• Christopher Biasutti

Excerpts from the Captain's Log

Updated: Jan 2, 2019

My Opa (Grandfather) loves to read stories from the age of exploration. So I've set about compiling a set of stories from our adventures in the same tone and sending them off to him.

February 15th - 2018

Position: Laying at Anchor - 36.26 206S 175.42 703E

SOG: 0kots

Wind: Calm

Weather: Light rain

Dear Opa,

It feel like it’s been to long since I last wrote you. I am going to write more often. My mom was visiting with her friend Lynne and we sailed from the Bay of Islands down to the Poor Knight Islands and then onto Great Barrier Island.

My mom and Lynne left us at Great Barrier Island and flew back to Vancouver. We spent an amazing couple of weeks anchored around Great Barrier and I managed to catch a few Crayfish and a couple big Kingfish. We had Kingfish Sashimi and Kingfish Sushi two nights in a row!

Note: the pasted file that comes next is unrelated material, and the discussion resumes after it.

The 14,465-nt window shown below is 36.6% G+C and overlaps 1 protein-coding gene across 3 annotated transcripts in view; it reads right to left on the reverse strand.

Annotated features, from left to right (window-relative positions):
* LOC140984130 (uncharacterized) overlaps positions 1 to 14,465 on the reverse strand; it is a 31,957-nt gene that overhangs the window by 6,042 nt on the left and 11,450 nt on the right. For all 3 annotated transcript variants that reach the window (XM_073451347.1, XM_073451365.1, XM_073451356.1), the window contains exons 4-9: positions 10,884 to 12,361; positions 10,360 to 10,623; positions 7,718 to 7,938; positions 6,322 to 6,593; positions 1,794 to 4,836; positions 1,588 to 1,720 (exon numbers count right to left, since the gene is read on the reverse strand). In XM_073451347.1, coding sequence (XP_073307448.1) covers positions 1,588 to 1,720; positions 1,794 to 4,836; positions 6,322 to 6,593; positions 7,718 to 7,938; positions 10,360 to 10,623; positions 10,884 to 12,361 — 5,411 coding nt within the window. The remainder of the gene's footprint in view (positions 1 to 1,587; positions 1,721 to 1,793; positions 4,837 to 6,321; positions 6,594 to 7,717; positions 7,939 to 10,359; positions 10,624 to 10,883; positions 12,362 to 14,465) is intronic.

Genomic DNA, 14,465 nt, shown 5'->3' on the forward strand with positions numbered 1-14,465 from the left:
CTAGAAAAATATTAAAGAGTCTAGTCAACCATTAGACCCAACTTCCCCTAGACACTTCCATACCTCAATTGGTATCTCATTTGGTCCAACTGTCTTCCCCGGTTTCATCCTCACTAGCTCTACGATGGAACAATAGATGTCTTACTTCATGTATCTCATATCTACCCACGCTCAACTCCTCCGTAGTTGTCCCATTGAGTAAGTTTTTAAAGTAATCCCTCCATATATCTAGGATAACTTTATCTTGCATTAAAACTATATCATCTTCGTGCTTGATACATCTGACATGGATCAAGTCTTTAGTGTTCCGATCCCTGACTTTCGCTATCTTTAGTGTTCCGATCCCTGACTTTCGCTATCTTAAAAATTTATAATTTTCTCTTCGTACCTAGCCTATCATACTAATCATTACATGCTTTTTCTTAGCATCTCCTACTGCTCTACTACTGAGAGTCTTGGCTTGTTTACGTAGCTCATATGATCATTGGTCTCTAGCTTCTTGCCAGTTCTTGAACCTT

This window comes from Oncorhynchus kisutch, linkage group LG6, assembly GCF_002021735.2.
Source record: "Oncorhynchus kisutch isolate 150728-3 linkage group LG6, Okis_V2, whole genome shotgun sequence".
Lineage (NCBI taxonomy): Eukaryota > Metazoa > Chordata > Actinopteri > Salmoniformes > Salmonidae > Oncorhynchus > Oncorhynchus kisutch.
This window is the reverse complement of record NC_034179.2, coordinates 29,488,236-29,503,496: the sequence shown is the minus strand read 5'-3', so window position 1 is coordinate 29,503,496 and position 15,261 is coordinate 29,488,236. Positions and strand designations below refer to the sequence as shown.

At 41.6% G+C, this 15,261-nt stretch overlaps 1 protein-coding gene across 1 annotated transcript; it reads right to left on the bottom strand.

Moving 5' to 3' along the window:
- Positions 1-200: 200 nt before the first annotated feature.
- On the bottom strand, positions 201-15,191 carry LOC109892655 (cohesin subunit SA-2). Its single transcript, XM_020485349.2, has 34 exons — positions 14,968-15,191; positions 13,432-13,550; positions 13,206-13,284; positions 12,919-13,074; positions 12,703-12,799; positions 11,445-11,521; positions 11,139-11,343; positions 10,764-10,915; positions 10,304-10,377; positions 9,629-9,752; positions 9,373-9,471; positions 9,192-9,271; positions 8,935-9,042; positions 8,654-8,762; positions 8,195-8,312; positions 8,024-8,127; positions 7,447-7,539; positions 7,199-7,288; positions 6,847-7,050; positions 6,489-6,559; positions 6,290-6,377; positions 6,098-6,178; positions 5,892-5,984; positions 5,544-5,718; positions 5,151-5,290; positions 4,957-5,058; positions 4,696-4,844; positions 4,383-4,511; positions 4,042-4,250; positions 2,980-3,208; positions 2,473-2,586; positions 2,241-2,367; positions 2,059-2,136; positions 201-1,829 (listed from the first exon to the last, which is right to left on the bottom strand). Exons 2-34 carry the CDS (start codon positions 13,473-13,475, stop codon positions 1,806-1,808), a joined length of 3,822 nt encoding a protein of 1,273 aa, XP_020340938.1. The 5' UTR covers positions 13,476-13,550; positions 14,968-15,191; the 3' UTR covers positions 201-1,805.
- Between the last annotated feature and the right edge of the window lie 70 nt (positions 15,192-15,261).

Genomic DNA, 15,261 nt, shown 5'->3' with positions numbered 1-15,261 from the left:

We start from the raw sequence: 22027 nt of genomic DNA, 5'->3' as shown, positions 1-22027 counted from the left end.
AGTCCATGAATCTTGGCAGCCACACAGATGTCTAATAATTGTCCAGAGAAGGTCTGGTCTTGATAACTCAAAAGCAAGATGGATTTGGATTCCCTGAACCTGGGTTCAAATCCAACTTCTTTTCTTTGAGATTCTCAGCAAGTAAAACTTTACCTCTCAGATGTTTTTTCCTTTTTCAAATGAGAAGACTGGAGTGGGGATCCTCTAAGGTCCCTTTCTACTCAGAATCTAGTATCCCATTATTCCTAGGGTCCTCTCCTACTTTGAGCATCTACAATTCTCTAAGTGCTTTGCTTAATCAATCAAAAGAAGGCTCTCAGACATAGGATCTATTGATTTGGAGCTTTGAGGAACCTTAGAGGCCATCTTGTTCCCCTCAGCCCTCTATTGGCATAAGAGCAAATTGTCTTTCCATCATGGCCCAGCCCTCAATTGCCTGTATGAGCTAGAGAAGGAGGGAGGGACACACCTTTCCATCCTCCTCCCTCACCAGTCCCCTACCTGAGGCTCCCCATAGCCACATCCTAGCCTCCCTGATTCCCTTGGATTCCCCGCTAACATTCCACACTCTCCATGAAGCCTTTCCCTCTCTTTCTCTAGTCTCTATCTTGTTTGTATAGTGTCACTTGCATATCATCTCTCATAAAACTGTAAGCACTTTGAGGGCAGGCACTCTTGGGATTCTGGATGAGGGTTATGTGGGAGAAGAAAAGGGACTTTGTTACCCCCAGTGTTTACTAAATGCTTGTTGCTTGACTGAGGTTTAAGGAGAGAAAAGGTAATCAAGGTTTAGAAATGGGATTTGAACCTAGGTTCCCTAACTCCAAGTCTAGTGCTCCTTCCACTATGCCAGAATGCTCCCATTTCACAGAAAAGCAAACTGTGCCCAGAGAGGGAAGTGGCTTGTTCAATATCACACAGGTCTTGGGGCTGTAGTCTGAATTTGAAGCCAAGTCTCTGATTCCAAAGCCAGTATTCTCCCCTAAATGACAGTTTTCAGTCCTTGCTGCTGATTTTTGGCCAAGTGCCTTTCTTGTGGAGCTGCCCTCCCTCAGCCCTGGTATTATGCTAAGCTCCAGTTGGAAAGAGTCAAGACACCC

After Great Barrier we sailed a downwind run into Auckland. It was a fast passage with 20 - 25knots of wind directly behind us. We saw speeds up to 11.5 knots!

The view sailing into Auckland harbor was absolutely stunning. What an incredible experience. I had to pinch myself and tell myself I was not dreaming, that I was actually sailing into Auckland harbor on our own boat!

We spent a few days in Auckland. It was the first time I had been in a major western city in almost 8 months. I think I’ve started to get used to a more relaxed and slower pace of life and being in the City felt a little overwhelming. We only stayed three days, enough time to get some much needed supplies and finish up some engine maintenance.

And I even got in a kiteboard session on the beach just down the street from the marina!

We were happy to leave after three days even though it meant motoring out to Waiheke Island which is ten nautical miles off the coast of Auckland. Waiheke is a beautiful island with a small community that reminded me a lot of Salt Spring Island.